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1967_08_26--028_SP At Home with Heir Apparent

`I am not going to be Vice President under any circumstances.' Proud father poses with his children: Courtney, 10, Christopher, 4, Bobby Jr., 13, Kerry, 7, Kathleen, 16, Darid, 12, Matthew, 2, and Michael, 9. Two are missing—the baby, haring his lunch, and Joe, 14, in Maine for the summer. didn't they go on upstairs and play? Then the senator added a characteristic touch. During the next couple of hours I must have heard him say it a dozen times. "OK?" he asked them. "Yes, Daddy!" they called from the stairs. Now we were alone in the library. an airy, sunny, colorful room. with upholstered furniture. a number of framed family snapshots, and shelves of books running from floor to ceiling on one side— mostly contemporary nonfiction works. The senator had some idea about the kind of questions I had in mind because I had spoken to him brieflyon the subject a couple of weeks before. So I don't think he was surprised when I now asked him a question which by actual word count turned out to be a blockbuster 452 words long, concerning several of the more interesting theories generally held about him, or attributed to him. He listened to every word intently, and when I finished he said, "Let's move into the dining room where we can spread out." When we were settled at the dining-room table. the senator without further prompting replied to my marathon question with a 13-word answer. "I don't think. unfortunately, I'm very good at answering these kinds of questions," he said pleasantly. I began again, trying for a little at a time. I chiefly wanted answers to some of the political questions which always must be asked of Bobby Kennedy. For example. most Americans—whether they like him or not—are convinced that Senator Kennedy has a deep wish to carry on that impalpable. soaring something which all Kennedy supporters now believe was embodied in the Administration of Christopher, who has just snatched Daddy's shirt, gets set for a roughhouse—typical Kennedy fun—on the lawn. President John F. Kennedy. They may think of this something as a specific program or promise, or as an implied new pathway for this nation; at any rate, it is felt as something transcending anything in past American political life. A couple of weeks before, William vanden Heuvel, one of the senator's advisers, had told me, "Anyone who has gone to the President's grave at Arlington with Robert Kennedy—although never a word is spoken—gets the sense that he feels that something great was broken here, and that as his brother's brother he has an obligation to continue it." Does Bobby Kennedy feel he must carry on this something? I asked. He was still dressed in those swimming-pool togs. and his hair was damp and tangled. But he was leaning forward now, and he was listening carefully with his intent and extremely intelligent eyes. Actually that is the feeling you get—that those blue eyes are also ears. And he was nodding his head slowly—yes, yes, yes. He didn't say it in words, but he seemed to be saying so with his heart: He does want to carry on his brother's work. But how? A theory that has been widely discussed among political insiders in recent months holds that President Johnson might next year decide to make a deal with Robert Kennedy. The idea behind this is that there are two wings of the disorganized Democratic Party today. the Johnson wing and the Kennedy wing. This split exists against a background of drastic changes occurring in the whole broad arena of American politics—among others. the passing of the old-time political bosses. the rise of hordes of young people to voting age. the new political power of the Negroes and the serious divisions in the country over the Vietnam war. 30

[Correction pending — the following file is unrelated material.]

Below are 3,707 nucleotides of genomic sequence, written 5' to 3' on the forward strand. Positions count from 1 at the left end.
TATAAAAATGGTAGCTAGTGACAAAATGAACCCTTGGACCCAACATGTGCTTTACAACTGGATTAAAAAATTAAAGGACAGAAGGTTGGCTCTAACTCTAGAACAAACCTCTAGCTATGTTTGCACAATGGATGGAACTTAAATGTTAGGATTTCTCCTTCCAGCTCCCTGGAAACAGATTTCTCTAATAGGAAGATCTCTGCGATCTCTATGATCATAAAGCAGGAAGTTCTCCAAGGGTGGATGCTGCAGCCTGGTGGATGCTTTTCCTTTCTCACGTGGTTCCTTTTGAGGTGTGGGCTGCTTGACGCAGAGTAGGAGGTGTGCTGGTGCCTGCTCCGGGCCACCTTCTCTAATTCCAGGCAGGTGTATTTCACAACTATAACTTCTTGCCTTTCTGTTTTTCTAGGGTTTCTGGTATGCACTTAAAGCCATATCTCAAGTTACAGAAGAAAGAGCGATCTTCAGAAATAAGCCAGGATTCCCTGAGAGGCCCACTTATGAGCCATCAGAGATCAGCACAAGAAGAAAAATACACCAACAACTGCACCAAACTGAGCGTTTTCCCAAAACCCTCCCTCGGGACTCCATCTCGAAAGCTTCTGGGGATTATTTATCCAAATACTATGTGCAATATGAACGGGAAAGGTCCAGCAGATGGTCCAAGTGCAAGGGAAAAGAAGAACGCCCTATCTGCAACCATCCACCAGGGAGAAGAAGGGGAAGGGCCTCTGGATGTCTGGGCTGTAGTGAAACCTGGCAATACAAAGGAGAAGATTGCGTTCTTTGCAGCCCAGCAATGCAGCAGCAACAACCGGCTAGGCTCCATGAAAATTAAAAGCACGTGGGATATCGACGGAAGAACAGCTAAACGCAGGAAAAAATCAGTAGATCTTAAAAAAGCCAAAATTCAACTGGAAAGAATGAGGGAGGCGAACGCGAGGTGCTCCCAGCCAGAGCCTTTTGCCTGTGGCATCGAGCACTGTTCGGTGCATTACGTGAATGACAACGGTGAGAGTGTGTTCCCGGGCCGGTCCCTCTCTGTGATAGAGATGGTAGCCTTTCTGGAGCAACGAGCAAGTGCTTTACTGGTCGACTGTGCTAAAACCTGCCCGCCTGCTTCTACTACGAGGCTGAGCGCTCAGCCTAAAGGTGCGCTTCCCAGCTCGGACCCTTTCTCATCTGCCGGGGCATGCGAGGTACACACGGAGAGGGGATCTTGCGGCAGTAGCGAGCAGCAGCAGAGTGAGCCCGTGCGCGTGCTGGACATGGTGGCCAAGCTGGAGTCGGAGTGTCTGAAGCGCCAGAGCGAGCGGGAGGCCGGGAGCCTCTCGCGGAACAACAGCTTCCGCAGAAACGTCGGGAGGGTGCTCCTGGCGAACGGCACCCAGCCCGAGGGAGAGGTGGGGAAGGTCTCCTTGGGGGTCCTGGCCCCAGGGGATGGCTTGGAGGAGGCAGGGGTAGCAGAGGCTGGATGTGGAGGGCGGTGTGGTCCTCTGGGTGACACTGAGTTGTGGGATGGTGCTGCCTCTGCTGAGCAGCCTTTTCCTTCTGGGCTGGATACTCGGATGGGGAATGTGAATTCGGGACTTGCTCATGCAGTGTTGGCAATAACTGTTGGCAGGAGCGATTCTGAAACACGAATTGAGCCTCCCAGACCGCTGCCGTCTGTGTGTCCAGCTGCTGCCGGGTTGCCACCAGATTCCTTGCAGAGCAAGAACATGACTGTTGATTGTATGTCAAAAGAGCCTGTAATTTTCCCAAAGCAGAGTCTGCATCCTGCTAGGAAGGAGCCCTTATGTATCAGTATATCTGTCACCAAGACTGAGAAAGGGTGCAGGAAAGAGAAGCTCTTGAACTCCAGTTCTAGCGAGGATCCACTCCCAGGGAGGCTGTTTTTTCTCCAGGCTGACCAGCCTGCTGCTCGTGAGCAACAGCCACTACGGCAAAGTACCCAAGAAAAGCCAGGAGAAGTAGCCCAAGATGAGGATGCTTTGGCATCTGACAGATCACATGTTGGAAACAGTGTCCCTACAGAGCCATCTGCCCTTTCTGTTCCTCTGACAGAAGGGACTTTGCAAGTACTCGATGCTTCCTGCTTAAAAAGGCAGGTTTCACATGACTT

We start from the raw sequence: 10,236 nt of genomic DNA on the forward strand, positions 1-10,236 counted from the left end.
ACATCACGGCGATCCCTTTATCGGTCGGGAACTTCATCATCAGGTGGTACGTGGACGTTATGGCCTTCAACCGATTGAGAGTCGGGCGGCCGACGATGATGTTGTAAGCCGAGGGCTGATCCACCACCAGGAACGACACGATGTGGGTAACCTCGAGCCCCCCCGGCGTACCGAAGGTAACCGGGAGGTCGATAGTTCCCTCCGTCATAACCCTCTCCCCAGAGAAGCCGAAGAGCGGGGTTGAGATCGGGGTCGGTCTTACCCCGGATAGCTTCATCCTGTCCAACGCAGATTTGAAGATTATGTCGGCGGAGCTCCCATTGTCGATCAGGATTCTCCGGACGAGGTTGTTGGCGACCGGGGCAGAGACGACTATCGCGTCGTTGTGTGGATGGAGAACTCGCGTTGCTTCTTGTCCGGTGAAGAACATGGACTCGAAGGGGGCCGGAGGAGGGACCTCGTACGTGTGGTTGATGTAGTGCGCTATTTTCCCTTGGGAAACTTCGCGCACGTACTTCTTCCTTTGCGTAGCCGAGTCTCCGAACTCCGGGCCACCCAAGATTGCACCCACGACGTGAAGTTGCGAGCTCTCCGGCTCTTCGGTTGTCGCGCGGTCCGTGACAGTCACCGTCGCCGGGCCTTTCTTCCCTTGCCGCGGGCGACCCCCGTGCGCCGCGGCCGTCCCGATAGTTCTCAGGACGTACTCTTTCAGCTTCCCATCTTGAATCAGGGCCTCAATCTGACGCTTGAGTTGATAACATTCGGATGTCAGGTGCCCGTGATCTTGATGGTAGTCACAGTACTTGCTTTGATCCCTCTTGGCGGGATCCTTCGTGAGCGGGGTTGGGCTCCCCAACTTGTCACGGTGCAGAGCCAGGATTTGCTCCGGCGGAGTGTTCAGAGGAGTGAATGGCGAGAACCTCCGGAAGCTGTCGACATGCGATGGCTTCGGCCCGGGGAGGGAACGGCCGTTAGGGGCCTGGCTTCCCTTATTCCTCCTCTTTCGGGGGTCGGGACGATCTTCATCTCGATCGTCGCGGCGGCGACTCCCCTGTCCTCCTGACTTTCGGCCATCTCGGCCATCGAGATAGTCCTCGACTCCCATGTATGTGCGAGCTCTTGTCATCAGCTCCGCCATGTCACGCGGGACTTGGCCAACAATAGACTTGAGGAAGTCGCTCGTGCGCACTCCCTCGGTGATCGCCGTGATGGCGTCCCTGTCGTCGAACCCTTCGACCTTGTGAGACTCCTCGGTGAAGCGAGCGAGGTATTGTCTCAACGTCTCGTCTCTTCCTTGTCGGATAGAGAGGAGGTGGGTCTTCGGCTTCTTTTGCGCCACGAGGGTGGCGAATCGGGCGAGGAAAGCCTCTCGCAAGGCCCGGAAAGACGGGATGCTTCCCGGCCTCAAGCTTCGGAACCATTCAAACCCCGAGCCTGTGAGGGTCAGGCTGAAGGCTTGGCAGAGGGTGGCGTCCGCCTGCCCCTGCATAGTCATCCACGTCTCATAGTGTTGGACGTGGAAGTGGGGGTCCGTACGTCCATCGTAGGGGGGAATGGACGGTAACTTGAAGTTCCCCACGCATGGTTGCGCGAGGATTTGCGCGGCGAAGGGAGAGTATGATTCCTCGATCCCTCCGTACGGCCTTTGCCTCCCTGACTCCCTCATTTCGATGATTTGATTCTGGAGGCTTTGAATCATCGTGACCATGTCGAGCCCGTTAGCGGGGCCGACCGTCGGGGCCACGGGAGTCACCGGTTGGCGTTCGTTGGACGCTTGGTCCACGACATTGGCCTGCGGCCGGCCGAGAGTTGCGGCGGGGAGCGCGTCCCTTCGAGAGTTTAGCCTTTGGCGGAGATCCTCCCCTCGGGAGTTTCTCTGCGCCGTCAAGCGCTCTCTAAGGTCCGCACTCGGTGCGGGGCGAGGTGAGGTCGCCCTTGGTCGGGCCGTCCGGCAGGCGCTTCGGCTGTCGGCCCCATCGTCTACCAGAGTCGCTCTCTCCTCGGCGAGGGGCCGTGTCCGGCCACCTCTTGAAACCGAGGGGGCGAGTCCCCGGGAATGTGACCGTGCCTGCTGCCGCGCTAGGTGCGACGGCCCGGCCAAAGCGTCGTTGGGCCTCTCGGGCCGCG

1967_08_26--028_SP At Home with Heir Apparent
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